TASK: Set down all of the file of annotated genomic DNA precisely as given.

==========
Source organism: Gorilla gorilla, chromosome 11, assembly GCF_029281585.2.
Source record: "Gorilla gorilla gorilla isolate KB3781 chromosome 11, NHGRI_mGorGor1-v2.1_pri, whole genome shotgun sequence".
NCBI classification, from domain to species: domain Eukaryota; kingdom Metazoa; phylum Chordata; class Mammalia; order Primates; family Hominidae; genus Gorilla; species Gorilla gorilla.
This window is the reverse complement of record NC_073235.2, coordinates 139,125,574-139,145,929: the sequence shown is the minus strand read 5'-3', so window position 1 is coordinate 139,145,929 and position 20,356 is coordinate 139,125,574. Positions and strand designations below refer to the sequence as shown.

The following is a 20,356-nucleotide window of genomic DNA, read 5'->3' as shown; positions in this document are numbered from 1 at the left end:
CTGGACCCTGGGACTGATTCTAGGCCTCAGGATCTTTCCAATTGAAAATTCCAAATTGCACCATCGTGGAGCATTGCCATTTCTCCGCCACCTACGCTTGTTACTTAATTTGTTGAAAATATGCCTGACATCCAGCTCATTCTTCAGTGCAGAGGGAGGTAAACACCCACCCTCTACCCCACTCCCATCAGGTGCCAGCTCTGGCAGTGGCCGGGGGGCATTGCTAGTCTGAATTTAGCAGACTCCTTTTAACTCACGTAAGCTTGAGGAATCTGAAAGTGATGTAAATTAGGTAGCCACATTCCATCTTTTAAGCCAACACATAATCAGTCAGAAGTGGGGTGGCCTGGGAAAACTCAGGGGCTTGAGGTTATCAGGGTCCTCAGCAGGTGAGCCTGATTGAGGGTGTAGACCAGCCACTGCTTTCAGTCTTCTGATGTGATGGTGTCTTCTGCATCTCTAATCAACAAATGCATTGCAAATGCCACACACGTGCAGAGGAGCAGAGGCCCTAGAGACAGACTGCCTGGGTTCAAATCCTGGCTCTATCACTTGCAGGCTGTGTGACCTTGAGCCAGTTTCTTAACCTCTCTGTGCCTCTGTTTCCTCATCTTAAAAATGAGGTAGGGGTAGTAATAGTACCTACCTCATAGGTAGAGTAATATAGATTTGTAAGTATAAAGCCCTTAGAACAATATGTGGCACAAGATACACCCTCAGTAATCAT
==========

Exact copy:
Source organism: Gorilla gorilla, chromosome 11, assembly GCF_029281585.2.
Source record: "Gorilla gorilla gorilla isolate KB3781 chromosome 11, NHGRI_mGorGor1-v2.1_pri, whole genome shotgun sequence".
NCBI classification, from domain to species: domain Eukaryota; kingdom Metazoa; phylum Chordata; class Mammalia; order Primates; family Hominidae; genus Gorilla; species Gorilla gorilla.
This window is the reverse complement of record NC_073235.2, coordinates 139,125,574-139,145,929: the sequence shown is the minus strand read 5'-3', so window position 1 is coordinate 139,145,929 and position 20,356 is coordinate 139,125,574. Positions and strand designations below refer to the sequence as shown.

The following is a 20,356-nucleotide window of genomic DNA, read 5'->3' as shown; positions in this document are numbered from 1 at the left end:
CTGGACCCTGGGACTGATTCTAGGCCTCAGGATCTTTCCAATTGAAAATTCCAAATTGCACCATCGTGGAGCATTGCCATTTCTCCGCCACCTACGCTTGTTACTTAATTTGTTGAAAATATGCCTGACATCCAGCTCATTCTTCAGTGCAGAGGGAGGTAAACACCCACCCTCTACCCCACTCCCATCAGGTGCCAGCTCTGGCAGTGGCCGGGGGGCATTGCTAGTCTGAATTTAGCAGACTCCTTTTAACTCACGTAAGCTTGAGGAATCTGAAAGTGATGTAAATTAGGTAGCCACATTCCATCTTTTAAGCCAACACATAATCAGTCAGAAGTGGGGTGGCCTGGGAAAACTCAGGGGCTTGAGGTTATCAGGGTCCTCAGCAGGTGAGCCTGATTGAGGGTGTAGACCAGCCACTGCTTTCAGTCTTCTGATGTGATGGTGTCTTCTGCATCTCTAATCAACAAATGCATTGCAAATGCCACACACGTGCAGAGGAGCAGAGGCCCTAGAGACAGACTGCCTGGGTTCAAATCCTGGCTCTATCACTTGCAGGCTGTGTGACCTTGAGCCAGTTTCTTAACCTCTCTGTGCCTCTGTTTCCTCATCTTAAAAATGAGGTAGGGGTAGTAATAGTACCTACCTCATAGGTAGAGTAATATAGATTTGTAAGTATAAAGCCCTTAGAACAATATGTGGCACAAGATACACCCTCAGTAATCAT